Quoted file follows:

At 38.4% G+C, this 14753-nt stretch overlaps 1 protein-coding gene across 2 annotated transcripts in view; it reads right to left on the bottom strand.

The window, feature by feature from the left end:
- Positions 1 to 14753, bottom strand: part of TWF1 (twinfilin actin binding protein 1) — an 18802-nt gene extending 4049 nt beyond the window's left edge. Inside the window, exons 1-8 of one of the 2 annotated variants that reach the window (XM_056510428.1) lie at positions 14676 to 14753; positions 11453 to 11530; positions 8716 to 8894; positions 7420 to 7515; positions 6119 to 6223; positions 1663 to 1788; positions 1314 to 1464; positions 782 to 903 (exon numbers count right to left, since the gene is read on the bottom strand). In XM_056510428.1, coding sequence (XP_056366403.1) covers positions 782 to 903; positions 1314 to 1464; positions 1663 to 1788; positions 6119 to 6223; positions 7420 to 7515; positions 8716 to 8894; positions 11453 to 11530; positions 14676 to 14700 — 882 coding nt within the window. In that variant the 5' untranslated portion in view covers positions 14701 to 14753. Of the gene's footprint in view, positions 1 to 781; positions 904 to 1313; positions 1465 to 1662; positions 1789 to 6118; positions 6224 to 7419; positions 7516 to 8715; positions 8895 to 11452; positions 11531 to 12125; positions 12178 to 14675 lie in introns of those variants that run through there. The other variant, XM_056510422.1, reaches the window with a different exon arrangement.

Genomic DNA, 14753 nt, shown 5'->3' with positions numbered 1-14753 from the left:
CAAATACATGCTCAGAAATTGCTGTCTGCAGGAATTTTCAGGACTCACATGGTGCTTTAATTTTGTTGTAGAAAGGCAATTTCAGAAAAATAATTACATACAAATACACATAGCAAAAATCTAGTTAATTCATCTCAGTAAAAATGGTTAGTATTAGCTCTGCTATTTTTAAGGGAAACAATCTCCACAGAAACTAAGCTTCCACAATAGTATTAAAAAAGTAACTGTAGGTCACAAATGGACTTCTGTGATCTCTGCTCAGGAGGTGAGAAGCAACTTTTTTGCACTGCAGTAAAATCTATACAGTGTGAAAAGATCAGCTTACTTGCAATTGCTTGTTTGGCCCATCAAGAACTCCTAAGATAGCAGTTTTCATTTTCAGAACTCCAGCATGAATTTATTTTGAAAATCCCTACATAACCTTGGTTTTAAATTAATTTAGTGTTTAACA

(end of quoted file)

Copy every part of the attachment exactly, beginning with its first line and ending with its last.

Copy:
At 38.4% G+C, this 14753-nt stretch overlaps 1 protein-coding gene across 2 annotated transcripts in view; it reads right to left on the bottom strand.

The window, feature by feature from the left end:
- Positions 1 to 14753, bottom strand: part of TWF1 (twinfilin actin binding protein 1) — an 18802-nt gene extending 4049 nt beyond the window's left edge. Inside the window, exons 1-8 of one of the 2 annotated variants that reach the window (XM_056510428.1) lie at positions 14676 to 14753; positions 11453 to 11530; positions 8716 to 8894; positions 7420 to 7515; positions 6119 to 6223; positions 1663 to 1788; positions 1314 to 1464; positions 782 to 903 (exon numbers count right to left, since the gene is read on the bottom strand). In XM_056510428.1, coding sequence (XP_056366403.1) covers positions 782 to 903; positions 1314 to 1464; positions 1663 to 1788; positions 6119 to 6223; positions 7420 to 7515; positions 8716 to 8894; positions 11453 to 11530; positions 14676 to 14700 — 882 coding nt within the window. In that variant the 5' untranslated portion in view covers positions 14701 to 14753. Of the gene's footprint in view, positions 1 to 781; positions 904 to 1313; positions 1465 to 1662; positions 1789 to 6118; positions 6224 to 7419; positions 7516 to 8715; positions 8895 to 11452; positions 11531 to 12125; positions 12178 to 14675 lie in introns of those variants that run through there. The other variant, XM_056510422.1, reaches the window with a different exon arrangement.

Genomic DNA, 14753 nt, shown 5'->3' with positions numbered 1-14753 from the left:
CAAATACATGCTCAGAAATTGCTGTCTGCAGGAATTTTCAGGACTCACATGGTGCTTTAATTTTGTTGTAGAAAGGCAATTTCAGAAAAATAATTACATACAAATACACATAGCAAAAATCTAGTTAATTCATCTCAGTAAAAATGGTTAGTATTAGCTCTGCTATTTTTAAGGGAAACAATCTCCACAGAAACTAAGCTTCCACAATAGTATTAAAAAAGTAACTGTAGGTCACAAATGGACTTCTGTGATCTCTGCTCAGGAGGTGAGAAGCAACTTTTTTGCACTGCAGTAAAATCTATACAGTGTGAAAAGATCAGCTTACTTGCAATTGCTTGTTTGGCCCATCAAGAACTCCTAAGATAGCAGTTTTCATTTTCAGAACTCCAGCATGAATTTATTTTGAAAATCCCTACATAACCTTGGTTTTAAATTAATTTAGTGTTTAACA